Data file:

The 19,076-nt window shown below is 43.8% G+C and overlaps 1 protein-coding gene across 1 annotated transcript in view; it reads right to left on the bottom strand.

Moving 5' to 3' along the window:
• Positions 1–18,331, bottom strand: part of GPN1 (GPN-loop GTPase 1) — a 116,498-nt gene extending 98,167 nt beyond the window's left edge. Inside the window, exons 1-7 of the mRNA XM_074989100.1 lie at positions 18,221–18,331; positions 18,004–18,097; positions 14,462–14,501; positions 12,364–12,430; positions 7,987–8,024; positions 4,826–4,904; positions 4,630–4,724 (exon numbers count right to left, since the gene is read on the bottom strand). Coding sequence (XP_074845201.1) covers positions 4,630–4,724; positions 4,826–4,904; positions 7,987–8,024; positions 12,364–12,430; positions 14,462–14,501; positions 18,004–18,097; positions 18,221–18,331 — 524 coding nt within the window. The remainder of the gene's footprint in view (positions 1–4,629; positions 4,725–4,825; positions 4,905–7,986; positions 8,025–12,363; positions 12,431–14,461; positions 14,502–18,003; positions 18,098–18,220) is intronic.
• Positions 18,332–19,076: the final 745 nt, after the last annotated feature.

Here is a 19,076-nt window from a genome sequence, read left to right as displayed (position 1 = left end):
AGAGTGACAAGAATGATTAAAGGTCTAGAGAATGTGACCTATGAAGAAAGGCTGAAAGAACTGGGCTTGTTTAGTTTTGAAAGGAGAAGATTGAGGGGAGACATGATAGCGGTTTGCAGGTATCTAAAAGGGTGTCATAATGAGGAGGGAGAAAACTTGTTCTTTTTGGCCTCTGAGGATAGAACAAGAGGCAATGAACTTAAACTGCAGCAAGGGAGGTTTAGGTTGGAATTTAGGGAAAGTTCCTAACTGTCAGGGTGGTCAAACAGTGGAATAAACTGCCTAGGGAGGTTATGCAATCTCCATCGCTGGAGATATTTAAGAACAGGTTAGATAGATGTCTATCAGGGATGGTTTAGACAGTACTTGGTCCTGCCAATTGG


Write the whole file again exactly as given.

The 19,076-nt window shown below is 43.8% G+C and overlaps 1 protein-coding gene across 1 annotated transcript in view; it reads right to left on the bottom strand.

Moving 5' to 3' along the window:
• Positions 1–18,331, bottom strand: part of GPN1 (GPN-loop GTPase 1) — a 116,498-nt gene extending 98,167 nt beyond the window's left edge. Inside the window, exons 1-7 of the mRNA XM_074989100.1 lie at positions 18,221–18,331; positions 18,004–18,097; positions 14,462–14,501; positions 12,364–12,430; positions 7,987–8,024; positions 4,826–4,904; positions 4,630–4,724 (exon numbers count right to left, since the gene is read on the bottom strand). Coding sequence (XP_074845201.1) covers positions 4,630–4,724; positions 4,826–4,904; positions 7,987–8,024; positions 12,364–12,430; positions 14,462–14,501; positions 18,004–18,097; positions 18,221–18,331 — 524 coding nt within the window. The remainder of the gene's footprint in view (positions 1–4,629; positions 4,725–4,825; positions 4,905–7,986; positions 8,025–12,363; positions 12,431–14,461; positions 14,502–18,003; positions 18,098–18,220) is intronic.
• Positions 18,332–19,076: the final 745 nt, after the last annotated feature.

Here is a 19,076-nt window from a genome sequence, read left to right as displayed (position 1 = left end):
AGAGTGACAAGAATGATTAAAGGTCTAGAGAATGTGACCTATGAAGAAAGGCTGAAAGAACTGGGCTTGTTTAGTTTTGAAAGGAGAAGATTGAGGGGAGACATGATAGCGGTTTGCAGGTATCTAAAAGGGTGTCATAATGAGGAGGGAGAAAACTTGTTCTTTTTGGCCTCTGAGGATAGAACAAGAGGCAATGAACTTAAACTGCAGCAAGGGAGGTTTAGGTTGGAATTTAGGGAAAGTTCCTAACTGTCAGGGTGGTCAAACAGTGGAATAAACTGCCTAGGGAGGTTATGCAATCTCCATCGCTGGAGATATTTAAGAACAGGTTAGATAGATGTCTATCAGGGATGGTTTAGACAGTACTTGGTCCTGCCAATTGG